BGS statement on COVID-19 vaccines

06 January 2021

The BGS welcomed the UK Government’s announcement of the start of its COVID-19 vaccination programme in mid-December 2020. Older people have been disproportionately affected by the COVID-19 pandemic in terms of the severity of their COVID symptoms and high mortality rates. They were prioritised to receive the vaccine as part of the wider strategy to protect the population from the risk of COVID infection.

The Pfizer/BioNTech vaccine was approved by the UK Medicines and Healthcare Regulatory Agency (MRHA) and the first vaccine dose was given on 8 December, in line with the prioritisation set by the Joint Committee on Vaccination and Immunisation (JCVI). 

The BGS published a response along with links to government advice to inform members about the plans for rolling-out the new vaccine. We will continue to provide regular updates on the evolving situation on the COVID-19 vaccination page.

A second vaccine, produced by AstraZeneca (Oxford), has now been approved. This is an important boost to the vaccination effort, given that a new variant of COVID has emerged which is more rapidly transmitted between people. The JCVI has issued revised recommendations on the roll-out of the two vaccines, and, in particular, has confirmed that the priority in the short term is to give first doses to more people, rather than first and second doses to a smaller number of people. The JCVI places a high priority on promoting rapid, high levels of vaccine uptake amongst vulnerable people.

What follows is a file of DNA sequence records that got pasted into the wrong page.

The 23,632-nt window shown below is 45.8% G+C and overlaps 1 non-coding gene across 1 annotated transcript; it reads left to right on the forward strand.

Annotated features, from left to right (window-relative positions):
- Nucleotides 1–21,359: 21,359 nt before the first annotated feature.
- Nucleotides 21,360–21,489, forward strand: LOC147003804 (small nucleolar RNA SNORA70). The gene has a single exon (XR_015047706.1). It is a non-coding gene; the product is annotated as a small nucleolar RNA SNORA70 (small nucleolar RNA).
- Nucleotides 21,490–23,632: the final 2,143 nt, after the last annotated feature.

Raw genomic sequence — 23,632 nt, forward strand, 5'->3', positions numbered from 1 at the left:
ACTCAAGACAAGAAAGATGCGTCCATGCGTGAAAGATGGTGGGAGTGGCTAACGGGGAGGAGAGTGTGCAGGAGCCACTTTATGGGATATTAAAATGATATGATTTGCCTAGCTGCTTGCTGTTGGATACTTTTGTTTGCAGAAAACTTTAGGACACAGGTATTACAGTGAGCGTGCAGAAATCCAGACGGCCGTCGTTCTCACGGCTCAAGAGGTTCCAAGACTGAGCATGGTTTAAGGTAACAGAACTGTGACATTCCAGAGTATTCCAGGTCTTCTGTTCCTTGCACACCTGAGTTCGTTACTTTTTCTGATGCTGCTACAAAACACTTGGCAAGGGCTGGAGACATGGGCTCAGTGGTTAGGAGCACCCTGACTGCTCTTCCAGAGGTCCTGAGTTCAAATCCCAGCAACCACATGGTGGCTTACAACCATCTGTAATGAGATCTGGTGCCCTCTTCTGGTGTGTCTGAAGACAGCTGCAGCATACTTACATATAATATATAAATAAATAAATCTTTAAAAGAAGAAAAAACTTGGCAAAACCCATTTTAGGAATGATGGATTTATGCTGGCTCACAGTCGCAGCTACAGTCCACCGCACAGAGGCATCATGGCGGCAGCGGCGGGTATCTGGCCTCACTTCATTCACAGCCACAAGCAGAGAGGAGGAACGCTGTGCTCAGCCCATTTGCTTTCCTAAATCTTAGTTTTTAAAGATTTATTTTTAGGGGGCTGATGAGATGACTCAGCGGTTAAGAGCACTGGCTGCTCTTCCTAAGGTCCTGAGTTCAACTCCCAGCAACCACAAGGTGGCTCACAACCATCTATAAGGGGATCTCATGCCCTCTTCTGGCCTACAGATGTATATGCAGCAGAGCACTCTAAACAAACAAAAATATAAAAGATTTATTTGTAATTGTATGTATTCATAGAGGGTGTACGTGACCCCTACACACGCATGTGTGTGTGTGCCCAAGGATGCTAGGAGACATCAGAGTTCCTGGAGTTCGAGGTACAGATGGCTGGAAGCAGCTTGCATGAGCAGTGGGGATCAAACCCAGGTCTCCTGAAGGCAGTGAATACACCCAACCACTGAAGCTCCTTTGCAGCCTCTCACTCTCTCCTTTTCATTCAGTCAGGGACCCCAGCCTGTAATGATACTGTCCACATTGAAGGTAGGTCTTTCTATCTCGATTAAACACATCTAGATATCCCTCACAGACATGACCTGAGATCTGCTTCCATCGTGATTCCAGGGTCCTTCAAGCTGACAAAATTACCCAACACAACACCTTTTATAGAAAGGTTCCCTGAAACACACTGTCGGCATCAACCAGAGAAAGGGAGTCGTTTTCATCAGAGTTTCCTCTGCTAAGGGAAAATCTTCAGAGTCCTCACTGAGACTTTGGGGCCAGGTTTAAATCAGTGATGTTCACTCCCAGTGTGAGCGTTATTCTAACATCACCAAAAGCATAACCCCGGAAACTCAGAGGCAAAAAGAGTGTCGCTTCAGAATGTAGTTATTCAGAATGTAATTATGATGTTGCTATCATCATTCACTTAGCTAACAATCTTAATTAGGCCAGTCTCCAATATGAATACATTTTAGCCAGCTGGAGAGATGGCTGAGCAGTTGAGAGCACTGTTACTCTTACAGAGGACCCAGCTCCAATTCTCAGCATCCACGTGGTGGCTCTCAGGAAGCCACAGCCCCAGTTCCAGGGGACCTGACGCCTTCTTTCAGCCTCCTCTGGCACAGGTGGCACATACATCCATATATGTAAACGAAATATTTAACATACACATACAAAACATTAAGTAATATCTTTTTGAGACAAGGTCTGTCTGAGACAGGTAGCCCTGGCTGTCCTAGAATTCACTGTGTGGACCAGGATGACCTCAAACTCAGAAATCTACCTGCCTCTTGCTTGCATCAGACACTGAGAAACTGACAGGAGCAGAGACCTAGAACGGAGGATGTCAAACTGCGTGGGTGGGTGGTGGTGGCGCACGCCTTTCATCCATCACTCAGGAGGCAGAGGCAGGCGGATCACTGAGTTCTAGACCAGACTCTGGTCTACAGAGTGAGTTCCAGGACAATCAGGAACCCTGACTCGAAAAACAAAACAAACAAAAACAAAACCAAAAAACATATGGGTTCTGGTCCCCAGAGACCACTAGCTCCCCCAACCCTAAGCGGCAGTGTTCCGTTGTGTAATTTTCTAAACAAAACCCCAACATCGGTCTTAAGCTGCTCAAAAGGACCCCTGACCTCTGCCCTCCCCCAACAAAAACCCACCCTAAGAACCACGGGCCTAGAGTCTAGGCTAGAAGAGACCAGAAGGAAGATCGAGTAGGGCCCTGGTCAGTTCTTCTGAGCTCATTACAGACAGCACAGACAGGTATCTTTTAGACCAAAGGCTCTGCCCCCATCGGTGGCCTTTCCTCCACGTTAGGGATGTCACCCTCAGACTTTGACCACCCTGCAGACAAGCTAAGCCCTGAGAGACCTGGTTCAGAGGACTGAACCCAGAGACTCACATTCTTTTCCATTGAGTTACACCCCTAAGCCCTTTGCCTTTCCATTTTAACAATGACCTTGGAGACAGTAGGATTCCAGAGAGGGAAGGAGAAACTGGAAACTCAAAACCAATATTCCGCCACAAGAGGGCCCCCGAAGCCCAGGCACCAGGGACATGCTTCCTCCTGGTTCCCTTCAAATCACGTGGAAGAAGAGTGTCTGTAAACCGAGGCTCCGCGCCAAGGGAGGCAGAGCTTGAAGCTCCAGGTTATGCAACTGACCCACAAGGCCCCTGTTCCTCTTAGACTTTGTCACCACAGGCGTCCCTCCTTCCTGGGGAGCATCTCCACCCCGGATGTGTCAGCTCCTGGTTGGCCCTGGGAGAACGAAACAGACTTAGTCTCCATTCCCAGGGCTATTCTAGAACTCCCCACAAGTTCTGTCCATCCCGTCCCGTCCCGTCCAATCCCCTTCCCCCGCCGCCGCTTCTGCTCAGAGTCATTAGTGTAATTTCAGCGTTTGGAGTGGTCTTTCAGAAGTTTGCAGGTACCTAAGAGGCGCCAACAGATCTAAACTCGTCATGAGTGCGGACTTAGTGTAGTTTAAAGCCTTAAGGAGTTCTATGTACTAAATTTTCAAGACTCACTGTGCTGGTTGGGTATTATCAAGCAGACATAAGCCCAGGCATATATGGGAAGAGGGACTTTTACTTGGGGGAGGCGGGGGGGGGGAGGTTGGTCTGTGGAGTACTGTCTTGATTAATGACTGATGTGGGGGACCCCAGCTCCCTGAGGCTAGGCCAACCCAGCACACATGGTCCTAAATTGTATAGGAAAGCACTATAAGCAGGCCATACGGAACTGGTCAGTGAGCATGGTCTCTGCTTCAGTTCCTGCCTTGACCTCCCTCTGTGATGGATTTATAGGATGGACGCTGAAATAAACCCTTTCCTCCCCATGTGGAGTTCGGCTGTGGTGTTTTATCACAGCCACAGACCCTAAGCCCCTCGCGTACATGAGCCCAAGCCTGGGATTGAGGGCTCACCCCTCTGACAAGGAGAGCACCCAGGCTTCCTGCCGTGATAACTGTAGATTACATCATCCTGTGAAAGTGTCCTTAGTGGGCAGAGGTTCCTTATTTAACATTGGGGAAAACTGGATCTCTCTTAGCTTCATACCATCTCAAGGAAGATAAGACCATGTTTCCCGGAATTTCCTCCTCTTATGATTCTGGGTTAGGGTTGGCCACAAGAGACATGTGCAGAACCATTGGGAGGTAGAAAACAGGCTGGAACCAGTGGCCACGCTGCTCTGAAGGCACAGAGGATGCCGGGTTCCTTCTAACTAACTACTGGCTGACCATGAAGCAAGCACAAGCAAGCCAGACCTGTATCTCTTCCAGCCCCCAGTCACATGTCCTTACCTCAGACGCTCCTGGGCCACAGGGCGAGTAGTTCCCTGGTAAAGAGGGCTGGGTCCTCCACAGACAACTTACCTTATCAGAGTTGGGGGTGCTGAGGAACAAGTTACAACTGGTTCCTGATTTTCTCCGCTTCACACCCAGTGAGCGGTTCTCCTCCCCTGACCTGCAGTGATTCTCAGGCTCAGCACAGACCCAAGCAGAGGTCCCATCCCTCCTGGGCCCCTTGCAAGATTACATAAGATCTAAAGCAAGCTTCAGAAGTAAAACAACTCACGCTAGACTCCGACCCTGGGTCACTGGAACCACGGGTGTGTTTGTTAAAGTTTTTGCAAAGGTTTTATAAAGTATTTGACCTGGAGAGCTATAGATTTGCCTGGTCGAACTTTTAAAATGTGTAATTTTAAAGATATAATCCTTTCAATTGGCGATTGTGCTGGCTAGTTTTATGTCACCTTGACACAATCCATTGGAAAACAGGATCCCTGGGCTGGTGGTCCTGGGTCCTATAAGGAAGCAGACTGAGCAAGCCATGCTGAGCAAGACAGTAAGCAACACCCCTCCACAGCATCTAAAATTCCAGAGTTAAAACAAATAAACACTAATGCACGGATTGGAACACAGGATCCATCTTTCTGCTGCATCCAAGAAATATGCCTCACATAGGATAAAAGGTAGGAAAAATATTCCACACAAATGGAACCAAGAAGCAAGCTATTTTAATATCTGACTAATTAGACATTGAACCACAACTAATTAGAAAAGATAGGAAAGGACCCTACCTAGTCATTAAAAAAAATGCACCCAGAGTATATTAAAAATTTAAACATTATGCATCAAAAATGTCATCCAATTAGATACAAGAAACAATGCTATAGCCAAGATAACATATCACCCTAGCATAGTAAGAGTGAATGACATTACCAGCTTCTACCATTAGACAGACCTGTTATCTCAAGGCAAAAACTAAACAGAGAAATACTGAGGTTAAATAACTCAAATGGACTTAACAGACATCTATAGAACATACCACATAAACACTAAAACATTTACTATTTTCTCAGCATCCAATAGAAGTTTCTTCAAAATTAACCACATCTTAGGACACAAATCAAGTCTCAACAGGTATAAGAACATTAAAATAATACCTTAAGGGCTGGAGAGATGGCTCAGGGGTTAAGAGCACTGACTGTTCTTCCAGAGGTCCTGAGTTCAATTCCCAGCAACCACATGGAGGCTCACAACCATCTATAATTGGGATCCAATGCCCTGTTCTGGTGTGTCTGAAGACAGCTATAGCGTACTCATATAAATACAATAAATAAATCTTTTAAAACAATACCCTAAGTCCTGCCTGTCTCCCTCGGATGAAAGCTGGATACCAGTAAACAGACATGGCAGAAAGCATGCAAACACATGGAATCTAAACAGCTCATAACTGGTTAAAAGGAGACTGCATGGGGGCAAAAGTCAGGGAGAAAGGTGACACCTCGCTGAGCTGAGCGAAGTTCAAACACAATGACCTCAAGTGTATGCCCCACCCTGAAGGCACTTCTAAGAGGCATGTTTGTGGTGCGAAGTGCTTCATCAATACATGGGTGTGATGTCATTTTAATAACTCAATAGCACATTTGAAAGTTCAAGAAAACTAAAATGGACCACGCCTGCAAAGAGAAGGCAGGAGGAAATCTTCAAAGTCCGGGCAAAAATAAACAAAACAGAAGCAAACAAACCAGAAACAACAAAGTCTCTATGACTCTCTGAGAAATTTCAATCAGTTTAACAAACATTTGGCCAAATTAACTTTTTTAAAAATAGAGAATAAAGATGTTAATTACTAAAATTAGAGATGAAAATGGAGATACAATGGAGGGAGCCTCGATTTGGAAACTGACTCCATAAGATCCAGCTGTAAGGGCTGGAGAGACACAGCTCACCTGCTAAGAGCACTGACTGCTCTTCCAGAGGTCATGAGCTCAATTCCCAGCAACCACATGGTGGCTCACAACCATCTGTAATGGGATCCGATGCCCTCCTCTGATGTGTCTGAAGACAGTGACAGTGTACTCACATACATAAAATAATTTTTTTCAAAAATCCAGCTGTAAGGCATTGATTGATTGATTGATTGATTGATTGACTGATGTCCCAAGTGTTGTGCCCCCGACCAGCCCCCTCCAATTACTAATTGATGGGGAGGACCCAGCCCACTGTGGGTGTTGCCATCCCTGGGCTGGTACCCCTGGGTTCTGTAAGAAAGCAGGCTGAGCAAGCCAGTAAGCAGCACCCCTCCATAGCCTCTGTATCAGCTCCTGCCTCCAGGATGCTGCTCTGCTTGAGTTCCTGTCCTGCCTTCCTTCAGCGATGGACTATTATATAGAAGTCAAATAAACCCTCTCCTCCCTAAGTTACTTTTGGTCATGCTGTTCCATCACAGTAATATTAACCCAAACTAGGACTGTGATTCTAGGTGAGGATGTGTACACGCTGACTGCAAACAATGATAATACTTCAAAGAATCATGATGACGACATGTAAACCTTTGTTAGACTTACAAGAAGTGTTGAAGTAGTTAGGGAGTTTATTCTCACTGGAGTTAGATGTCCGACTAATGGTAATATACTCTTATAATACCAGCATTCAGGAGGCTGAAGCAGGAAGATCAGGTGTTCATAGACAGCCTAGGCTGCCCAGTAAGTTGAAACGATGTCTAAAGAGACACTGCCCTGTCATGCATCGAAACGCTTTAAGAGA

The BGS supports the statement made by the Chief Medical Officers of the four countries of the UK on 30 December, and their subsequent letter to the profession. This explains the modelling behind the JCVI recommendation to prioritise first doses and to lengthen the interval between the two doses. At this stage of the pandemic, they say that prioritising the first doses of vaccine for as many people as possible on the priority list will protect the greatest number of at-risk people overall in the shortest possible time and will have the greatest impact on reducing mortality, severe disease and hospitalisations and in protecting the NHS and equivalent health services. This paper explains the efficacy levels of the two vaccines under this new approach.

The BGS recognises this represents a change in the advice and will require those involved in the vaccination roll-out in primary, community and acute care, to alter the schedule for follow-up doses. We think it is the right course of action to take in order to reach more people who are vulnerable to serious complications from COVID in a shorter period of time. It is however essential that there are systems in place to ensure the administration of the second dose of the vaccine within the 12 week window to provide longer term protection.

In addition, given the change in the dosing schedule, we call for reassurance that follow up studies to monitor both immune response and clinical effectiveness of this change in dosing are underway and will be reported for analysis and scrutiny. This will reassure the public about the longer term vaccination strategy.

We would encourage all those offered the vaccine to accept it, regardless of their feelings on the new schedule. Vaccination, in whatever form, remains preferable to no vaccination and will reduce the incidence and harmful effects of COVID. Older people, and those providing care for them, should continue to feel confident that they will benefit from the vaccine.

We are grateful to the huge number of health professionals, support workers and volunteers who are helping to deliver the UK vaccination response.